8 Myths about back pain
Rosemary Marchese – Physiotherapist and Certified Schroth Physiotherapist for Scoliosis
Back pain can be caused by one or more of a large number of factors. Risk factors for back pain can be different even between two family members. What we do know is that once you have had back pain once, you are more likely to experience it again. Approximately eighty percent of the population is likely to experience at least one episode of back pain at least once in their life. Along the way as a physiotherapist I hear myths about back pain on a frequent basis. In a previous blog about back pain I highlighted some of the more common causes of back pain. Now it’s time to get the myths better understood.
Myth 1: Back pain always means the back is damaged
While back pain can be caused by many factors, it is not always caused by permanent damage. Of course, there are exceptions to the rule, for example a fracture that causes a slippage can cause pain, and there may be long term pain associated with that. On the flip side of this many people have had a fractured spine but do not necessarily experience long term pain or problems.
Myth 2: Back means your back is ‘out of place’
I hear this all the time! ‘I was told my back is out’ or ‘My hips are out’. It’s at this point in time I want to ask people ‘Where do you think it went?’
It’s almost impossible to find a person is ALWAYS perfectly aligned and even many of us that are not in ‘textbook alignment’ do not have pain. Why? After my training in scoliosis and sagittal deformities such as Scheurmann’s disease, I am finding that some of the skills and knowledge I implement for these patients can often be often be useful for my non-curvy patients. You see, some people have a ‘flat back’, but if that matches well with their pelvic parameters (angles) then these people can often have a ‘harmonious’ back, and may rarely suffer from back pain. If their flat back doesn’t really match their pelvic orientation then some parts of the back, such as the discs may suffer. While I might describe this as the back and pelvis not really being perfectly matched, or being a little ‘disharmonious’, I find that using the terms ‘out of place’ really scares people unnecessarily. I often find these people have a history of back pain and seeing health practitioners for years and years, without their true issues ever really being truly addressed.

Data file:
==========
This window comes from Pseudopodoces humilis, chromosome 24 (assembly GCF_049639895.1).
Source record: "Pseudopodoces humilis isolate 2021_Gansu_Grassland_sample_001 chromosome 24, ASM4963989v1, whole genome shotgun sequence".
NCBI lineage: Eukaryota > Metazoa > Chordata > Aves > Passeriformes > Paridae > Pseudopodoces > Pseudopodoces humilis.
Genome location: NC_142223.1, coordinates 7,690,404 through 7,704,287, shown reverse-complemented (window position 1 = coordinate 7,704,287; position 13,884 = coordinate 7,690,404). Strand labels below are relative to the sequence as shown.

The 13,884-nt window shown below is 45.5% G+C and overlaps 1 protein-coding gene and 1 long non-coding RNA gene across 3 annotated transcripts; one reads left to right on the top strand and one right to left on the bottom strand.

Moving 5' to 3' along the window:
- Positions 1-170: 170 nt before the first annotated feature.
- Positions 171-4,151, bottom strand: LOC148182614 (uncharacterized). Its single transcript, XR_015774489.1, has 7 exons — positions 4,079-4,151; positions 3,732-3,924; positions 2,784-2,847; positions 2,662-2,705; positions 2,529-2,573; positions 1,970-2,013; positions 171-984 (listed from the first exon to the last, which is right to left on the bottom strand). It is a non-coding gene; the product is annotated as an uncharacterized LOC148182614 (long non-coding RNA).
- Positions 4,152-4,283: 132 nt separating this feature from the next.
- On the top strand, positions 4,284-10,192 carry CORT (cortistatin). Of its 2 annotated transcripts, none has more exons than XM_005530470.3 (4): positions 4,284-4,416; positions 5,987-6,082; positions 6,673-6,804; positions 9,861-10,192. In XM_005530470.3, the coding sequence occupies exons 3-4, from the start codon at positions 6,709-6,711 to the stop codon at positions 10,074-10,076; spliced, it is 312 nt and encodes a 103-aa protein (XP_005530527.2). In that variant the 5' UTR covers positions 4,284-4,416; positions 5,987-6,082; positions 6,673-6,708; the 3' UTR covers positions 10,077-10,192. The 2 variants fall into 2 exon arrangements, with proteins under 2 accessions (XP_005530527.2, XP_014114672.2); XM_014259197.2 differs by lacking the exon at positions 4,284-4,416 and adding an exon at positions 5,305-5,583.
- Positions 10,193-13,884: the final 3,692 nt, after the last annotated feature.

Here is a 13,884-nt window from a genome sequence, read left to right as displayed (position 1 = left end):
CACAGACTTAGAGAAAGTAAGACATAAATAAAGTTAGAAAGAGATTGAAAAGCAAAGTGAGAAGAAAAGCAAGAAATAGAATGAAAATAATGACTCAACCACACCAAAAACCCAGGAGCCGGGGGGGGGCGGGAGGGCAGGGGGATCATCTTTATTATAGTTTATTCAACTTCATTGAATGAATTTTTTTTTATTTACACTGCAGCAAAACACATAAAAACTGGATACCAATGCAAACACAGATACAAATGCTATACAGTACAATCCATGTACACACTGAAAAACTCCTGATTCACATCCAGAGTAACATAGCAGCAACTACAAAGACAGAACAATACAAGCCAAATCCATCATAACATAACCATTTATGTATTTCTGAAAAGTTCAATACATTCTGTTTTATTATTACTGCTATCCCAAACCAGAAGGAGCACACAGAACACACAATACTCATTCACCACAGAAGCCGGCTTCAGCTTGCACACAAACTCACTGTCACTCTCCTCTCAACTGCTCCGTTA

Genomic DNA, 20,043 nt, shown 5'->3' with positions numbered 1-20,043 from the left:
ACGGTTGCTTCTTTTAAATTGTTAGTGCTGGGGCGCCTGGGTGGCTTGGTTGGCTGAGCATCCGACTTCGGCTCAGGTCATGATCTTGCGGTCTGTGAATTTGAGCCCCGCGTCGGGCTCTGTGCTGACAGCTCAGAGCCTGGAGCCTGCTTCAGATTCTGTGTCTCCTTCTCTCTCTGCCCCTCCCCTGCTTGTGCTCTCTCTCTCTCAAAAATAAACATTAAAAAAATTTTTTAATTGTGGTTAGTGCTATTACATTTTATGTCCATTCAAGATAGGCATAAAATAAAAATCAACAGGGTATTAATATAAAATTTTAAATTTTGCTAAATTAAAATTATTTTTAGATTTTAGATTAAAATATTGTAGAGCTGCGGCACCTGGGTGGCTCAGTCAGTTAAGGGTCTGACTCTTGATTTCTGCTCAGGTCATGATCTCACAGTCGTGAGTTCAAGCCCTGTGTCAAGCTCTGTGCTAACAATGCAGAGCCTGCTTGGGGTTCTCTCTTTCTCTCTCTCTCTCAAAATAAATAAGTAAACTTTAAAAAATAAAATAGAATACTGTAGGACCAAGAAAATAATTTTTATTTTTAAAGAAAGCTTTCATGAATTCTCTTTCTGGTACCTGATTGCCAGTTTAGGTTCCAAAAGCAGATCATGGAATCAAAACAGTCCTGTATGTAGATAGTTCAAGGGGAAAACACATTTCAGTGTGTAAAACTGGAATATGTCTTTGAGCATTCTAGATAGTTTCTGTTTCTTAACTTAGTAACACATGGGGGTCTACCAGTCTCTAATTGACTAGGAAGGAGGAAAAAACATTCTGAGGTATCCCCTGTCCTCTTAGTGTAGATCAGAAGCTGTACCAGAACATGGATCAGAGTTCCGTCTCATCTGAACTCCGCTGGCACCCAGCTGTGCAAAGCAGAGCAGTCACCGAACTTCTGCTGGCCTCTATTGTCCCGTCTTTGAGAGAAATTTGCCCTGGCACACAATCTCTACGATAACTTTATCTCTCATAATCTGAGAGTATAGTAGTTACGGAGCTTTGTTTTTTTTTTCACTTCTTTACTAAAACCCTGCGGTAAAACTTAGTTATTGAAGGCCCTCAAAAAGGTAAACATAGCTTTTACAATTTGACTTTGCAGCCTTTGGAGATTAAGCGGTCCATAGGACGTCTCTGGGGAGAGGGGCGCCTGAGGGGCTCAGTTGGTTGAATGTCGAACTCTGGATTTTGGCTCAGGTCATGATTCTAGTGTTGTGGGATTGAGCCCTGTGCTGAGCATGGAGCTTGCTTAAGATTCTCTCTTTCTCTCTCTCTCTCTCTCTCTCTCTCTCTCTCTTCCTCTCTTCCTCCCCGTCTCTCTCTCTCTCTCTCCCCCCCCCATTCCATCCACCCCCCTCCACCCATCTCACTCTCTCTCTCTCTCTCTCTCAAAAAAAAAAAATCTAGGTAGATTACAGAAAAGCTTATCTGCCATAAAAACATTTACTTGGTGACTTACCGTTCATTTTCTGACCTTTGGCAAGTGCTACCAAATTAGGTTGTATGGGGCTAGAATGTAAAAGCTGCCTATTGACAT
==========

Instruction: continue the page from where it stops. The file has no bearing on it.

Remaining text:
Myth 3: The back is extremely delicate
While the back is made up of many delicate structures, it is well designed to move and carry load. Of course, it needs a rest from time to time, but overall the back is well designed to be supported by ligaments and muscles. It’s up to you to find out how to properly strengthen your back in a way that suits YOUR back. No two people are the same!
Myth 4: Back pain always runs in families
I’ve seen back problems that tend to run in families and others that don’t. Some conditions, such as Ankylosing Spondylitis, Scheurmann’s and Scoliosis, can run in families, but this is not always a strict rule. Even then the pain levels in one family member may not mimic the pain levels of another family member with the same condition. I have seen back pain in one twin but not the other. Just because your parents had back pain doesn’t mean you will. However, it is still wise to try to find out your family history to make sure you are informed, and if necessary, carry out necessary precautions to avoid problems, if possible.
Myth 5: Back pain should always be diagnosed with an MRI
MRIs can be very useful tools for some people with back pain, but many people who insist on having an MRI are often disappointed to find out it doesn’t marry up with their pain levels. Also just because you ‘find’ something on MRI, such as slight bulging disc, this does not necessarily mean that is the cause of your pain. Be guided by your physiotherapist or specialist in this area.
Myth 6: Nothing on a scan means your back pain is ‘in your head’
No! Actually, I get frustrated with this when people are suffering from back pain and previous treating practitioners have ‘found nothing’ on MRIs or CTs or X-rays to justify the pain being reported. Pain is the sum of a multitude of factors and not all of them can be explained by scans.
Myth 7: Rest is the best cure for back pain
Bed rest used to be a commonly prescribed treatment for back pain. We now know that this can often make matters worse. The plan of action for back pain needs to be individualised. Prolonged bed rest weakens muscles and surrounding structures, thus making the back less strong and more predisposed to further problems.
Myth 8: Medication is best for back pain
I can’t tell you how many people I have seen on a list of drugs that scare me! I like to work closely with the prescribing doctor to see if there is anything we can do to get people to
stop using medications for back pain relief. During this time it is my job to get people independent again with a ‘can-do’ attitude and individualised strategies that suit their back!